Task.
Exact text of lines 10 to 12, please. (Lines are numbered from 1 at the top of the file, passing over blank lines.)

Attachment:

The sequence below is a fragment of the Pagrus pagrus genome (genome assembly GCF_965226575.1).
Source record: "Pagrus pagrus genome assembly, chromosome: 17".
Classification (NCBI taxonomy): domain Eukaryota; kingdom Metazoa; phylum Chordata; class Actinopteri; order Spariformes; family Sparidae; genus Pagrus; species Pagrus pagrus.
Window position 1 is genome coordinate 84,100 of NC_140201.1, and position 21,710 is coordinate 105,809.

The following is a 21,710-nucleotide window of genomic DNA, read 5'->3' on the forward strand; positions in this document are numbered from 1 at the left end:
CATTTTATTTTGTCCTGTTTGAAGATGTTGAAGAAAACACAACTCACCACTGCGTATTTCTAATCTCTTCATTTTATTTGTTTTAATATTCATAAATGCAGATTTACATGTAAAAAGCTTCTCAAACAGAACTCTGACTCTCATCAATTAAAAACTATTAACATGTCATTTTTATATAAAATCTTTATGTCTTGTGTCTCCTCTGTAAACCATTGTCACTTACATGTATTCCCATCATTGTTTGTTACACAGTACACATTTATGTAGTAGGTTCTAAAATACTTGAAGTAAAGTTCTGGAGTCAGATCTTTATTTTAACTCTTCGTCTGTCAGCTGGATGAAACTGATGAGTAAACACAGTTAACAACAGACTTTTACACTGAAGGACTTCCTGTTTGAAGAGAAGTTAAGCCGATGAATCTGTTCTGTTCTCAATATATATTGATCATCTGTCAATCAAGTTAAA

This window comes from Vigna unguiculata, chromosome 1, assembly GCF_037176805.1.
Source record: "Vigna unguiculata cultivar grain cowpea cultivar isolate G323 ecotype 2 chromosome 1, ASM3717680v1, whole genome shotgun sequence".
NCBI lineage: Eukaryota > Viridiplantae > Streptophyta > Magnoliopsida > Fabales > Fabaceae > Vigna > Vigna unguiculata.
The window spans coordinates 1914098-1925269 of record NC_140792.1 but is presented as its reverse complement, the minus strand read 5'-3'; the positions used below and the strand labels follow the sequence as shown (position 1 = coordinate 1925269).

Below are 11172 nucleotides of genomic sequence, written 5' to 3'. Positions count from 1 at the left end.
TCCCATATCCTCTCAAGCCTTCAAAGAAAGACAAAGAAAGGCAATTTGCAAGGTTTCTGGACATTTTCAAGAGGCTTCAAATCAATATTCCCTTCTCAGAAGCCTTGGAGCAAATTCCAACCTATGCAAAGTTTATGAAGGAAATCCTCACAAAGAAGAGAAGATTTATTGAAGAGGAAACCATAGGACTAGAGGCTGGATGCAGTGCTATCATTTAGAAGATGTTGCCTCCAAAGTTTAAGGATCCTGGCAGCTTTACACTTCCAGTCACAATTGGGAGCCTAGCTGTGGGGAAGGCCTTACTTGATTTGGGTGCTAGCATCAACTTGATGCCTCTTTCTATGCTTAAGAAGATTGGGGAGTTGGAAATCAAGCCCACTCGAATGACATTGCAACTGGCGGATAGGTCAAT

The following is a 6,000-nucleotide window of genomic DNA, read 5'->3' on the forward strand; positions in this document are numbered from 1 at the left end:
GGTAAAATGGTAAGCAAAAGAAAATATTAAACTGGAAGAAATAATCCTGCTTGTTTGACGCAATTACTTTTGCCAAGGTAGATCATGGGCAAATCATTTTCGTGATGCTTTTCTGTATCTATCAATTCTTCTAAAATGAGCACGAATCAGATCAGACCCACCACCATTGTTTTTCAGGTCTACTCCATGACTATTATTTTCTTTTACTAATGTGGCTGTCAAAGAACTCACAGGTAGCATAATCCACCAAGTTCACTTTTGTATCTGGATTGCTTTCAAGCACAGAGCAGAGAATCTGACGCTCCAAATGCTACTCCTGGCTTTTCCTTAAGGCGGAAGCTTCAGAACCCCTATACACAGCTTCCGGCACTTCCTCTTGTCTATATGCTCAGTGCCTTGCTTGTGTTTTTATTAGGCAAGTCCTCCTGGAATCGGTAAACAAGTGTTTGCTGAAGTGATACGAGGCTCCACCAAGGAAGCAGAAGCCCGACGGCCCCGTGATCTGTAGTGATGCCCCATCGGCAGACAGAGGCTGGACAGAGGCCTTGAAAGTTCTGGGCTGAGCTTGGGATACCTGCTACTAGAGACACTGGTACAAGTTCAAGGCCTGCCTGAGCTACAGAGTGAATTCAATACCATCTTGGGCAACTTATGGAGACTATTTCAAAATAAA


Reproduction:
The window spans coordinates 1914098-1925269 of record NC_140792.1 but is presented as its reverse complement, the minus strand read 5'-3'; the positions used below and the strand labels follow the sequence as shown (position 1 = coordinate 1925269).

Below are 11172 nucleotides of genomic sequence, written 5' to 3'. Positions count from 1 at the left end.
TCCCATATCCTCTCAAGCCTTCAAAGAAAGACAAAGAAAGGCAATTTGCAAGGTTTCTGGACATTTTCAAGAGGCTTCAAATCAATATTCCCTTCTCAGAAGCCTTGGAGCAAATTCCAACCTATGCAAAGTTTATGAAGGAAATCCTCACAAAGAAGAGAAGATTTATTGAAGAGGAAACCATAGGACTAGAGGCTGGATGCAGTGCTATCATTTAGAAGATGTTGCCTCCAAAGTTTAAGGATCCTGGCAGCTTTACACTTCCAGTCACAATTGGGAGCCTAGCTGTGGGGAAGGCCTTACTTGATTTGGGTGCTAGCATCAACTTGATGCCTCTTTCTATGCTTAAGAAGATTGGGGAGTTGGAAATCAAGCCCACTCGAATGACATTGCAACTGGCGGATAGGTCAAT